Band of very faint light in the night sky. It is thought to be sunlight reflected from interplanetary dust grains lying mostly in the plane of the zodiac, or ecliptic. Seen in the west after twilight and in the east before dawn, it is most clearly visible in the tropics, where the ecliptic is approximately perpendicular to the horizon. In midnorthern latitudes it is best seen evenings in February and March and mornings in September and October (vice versa in midsouthern latitudes). The light can be followed visually to a point about 90° from the Sun. It continues to the region opposite the Sun, where a slight enhancement, the gegenschein, is visible.
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Distance traveled by light moving in a vacuum in one year, at its accepted speed of 186,282 mi/second (299,792 km/second). It equals about 5.9 trillion mi (9.5 trillion km), 63,240 astronomical units, or 0.307 parsec.
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Semiconductor diode that produces visible or infrared light when subjected to an electric current, as a result of electroluminescence. Visible-light LEDs are used in many electronic devices as indicator lamps (e.g., an on/off indicator) and, when arranged in a matrix, to spell out letters or numbers on alphanumeric displays. Infrared LEDs are used in optoelectronics (e.g., in auto-focus cameras and television remote controls) and as light sources in some long-range fibre-optic communications systems. LEDs are formed by the so-called III-V compound semiconductors related to gallium arsenide. They consume little power and are long-lasting and inexpensive.
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That portion of the electromagnetic spectrum visible to the human eye. It ranges from the red end to the violet end of the spectrum, with wavelengths from 700 to 400 nanometres and frequencies from 4.3 × 1014 to 7.5 × 1014 Hz. Like all electromagnetic radiation, it travels through empty space at a speed of about 186,000 mi/sec (300,000 km/sec). In the mid-19th century, light was described by James Clerk Maxwell in terms of electromagnetic waves, but 20th-century physicists showed that it exhibits properties of particles as well; its carrier particle is the photon. Light is the basis for the sense of sight and for the perception of colour. Seealso optics; wave-particle duality.
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The visible spectrum (or sometimes called the optical spectrum) is the portion of the electromagnetic spectrum that is visible to (can be detected by) the human eye. Electromagnetic radiation in this range of wavelengths is called visible light or simply light. A typical human eye will respond to wavelengths in air from about 380 to 750 nm. The corresponding wavelengths in water and other media are reduced by a factor equal to the refractive index. In terms of frequency, this corresponds to a band in the vicinity of 400–790 terahertz. A light-adapted eye generally has its maximum sensitivity at around 555 nm (540 THz), in the green region of the optical spectrum (see: luminosity function). The spectrum does not, however, contain all the colors that the human eyes and brain can distinguish. Unsaturated colors such as pink, and purple colors such as magenta are absent, for example, because they can only be made by a mix of multiple wavelengths.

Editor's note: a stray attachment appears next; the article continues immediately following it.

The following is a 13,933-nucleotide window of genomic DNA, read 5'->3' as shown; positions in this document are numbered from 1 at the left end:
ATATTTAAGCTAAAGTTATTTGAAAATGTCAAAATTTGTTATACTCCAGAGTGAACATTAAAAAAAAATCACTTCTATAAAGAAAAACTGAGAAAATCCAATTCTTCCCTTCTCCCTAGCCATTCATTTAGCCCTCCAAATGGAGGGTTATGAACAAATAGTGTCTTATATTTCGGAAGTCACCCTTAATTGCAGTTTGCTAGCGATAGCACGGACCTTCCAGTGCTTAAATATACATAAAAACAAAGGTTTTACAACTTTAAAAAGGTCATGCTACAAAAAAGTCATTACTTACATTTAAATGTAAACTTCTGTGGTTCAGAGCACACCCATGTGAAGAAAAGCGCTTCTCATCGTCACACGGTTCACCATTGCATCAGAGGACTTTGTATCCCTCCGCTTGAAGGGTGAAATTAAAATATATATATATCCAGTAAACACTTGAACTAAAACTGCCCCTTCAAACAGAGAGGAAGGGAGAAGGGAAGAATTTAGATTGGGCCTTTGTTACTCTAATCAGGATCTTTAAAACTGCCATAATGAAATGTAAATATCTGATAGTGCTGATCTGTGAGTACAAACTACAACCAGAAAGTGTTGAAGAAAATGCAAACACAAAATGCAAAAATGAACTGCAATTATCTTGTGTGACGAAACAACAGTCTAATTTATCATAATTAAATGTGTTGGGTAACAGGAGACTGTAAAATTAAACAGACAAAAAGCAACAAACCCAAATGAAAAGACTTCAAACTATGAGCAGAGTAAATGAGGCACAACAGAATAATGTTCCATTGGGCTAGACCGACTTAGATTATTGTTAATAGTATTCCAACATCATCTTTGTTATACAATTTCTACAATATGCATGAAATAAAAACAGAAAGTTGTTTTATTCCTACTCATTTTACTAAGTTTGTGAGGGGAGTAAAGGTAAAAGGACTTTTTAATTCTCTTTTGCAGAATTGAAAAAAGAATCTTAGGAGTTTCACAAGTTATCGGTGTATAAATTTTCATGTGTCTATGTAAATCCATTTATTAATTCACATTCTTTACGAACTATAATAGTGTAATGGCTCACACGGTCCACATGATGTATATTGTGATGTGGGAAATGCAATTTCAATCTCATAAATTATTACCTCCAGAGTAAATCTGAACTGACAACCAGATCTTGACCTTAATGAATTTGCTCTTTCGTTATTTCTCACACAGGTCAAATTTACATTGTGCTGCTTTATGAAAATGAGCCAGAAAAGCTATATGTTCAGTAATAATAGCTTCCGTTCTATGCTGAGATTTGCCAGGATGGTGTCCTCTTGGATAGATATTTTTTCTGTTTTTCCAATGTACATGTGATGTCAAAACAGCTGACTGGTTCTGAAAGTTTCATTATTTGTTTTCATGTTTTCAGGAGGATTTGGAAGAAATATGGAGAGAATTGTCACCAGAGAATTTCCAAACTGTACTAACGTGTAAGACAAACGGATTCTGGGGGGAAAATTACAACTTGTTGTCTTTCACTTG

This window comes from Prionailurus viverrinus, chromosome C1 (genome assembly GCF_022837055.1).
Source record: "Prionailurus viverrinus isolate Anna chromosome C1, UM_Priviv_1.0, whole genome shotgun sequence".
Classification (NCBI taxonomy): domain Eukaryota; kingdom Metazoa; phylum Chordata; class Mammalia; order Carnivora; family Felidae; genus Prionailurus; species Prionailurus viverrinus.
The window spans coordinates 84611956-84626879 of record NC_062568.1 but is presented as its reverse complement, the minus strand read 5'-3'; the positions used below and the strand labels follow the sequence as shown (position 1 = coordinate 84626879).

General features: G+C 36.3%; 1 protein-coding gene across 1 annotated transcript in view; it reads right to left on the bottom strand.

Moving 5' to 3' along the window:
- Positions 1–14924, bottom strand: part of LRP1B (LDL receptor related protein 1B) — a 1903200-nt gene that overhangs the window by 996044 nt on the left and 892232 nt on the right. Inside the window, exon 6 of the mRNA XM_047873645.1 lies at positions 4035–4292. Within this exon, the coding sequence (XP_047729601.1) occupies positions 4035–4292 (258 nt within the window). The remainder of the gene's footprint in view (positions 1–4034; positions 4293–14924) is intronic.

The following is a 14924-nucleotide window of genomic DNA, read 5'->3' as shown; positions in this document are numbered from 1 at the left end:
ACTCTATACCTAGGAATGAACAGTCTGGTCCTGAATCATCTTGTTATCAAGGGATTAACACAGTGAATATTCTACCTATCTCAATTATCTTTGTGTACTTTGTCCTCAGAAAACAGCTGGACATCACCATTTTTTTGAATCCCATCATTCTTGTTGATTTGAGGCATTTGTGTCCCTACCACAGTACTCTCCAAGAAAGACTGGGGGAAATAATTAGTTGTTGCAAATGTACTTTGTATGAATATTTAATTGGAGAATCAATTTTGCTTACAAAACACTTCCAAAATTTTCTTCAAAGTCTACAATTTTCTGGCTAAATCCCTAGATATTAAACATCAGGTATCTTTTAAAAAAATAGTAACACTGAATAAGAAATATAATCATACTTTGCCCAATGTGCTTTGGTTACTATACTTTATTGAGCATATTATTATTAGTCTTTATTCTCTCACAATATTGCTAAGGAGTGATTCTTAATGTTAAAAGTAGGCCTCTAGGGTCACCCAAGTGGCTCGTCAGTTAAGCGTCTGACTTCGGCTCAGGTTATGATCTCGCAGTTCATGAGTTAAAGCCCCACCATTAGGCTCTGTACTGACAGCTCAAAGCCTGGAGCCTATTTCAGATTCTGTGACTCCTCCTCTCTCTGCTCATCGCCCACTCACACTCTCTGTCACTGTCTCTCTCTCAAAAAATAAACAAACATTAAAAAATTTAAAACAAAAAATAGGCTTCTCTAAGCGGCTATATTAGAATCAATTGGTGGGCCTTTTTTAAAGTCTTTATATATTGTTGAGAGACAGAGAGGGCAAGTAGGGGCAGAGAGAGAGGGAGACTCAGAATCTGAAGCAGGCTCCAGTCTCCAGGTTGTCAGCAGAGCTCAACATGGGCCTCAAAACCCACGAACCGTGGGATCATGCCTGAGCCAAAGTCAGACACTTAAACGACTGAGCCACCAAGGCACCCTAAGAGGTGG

Wavelengths visible to the eye also pass through the "optical window", the region of the electromagnetic spectrum which passes largely unattenuated through the Earth's atmosphere (although blue light is scattered more than red light, which is the reason the sky appears blue). The response of the human eye is defined by subjective testing (see CIE), but the atmospheric windows are defined by physical measurement. The "visible window" is so called because it overlaps the human visible response spectrum; the near infrared (NIR) windows lie just out of human response window, and the Medium Wavelength IR (MWIR) and Long Wavelength or Far Infrared (LWIR or FIR) are far beyond the human response region.
The eyes of many species perceive wavelengths different from the spectrum visible to the human eye. For example, many insects, such as bees, can see light in the ultraviolet, which is useful for finding nectar in flowers. For this reason, plant species whose life cycles are linked to insect pollination may owe their reproductive success to their appearance in ultraviolet light, rather than how colorful they appear to our eyes. Birds are also said to be able to see into the ultraviolet (300-400 nm) and oddly enough, the sex-dependent markings on some bird plumage is only visible in the ultraviolet range.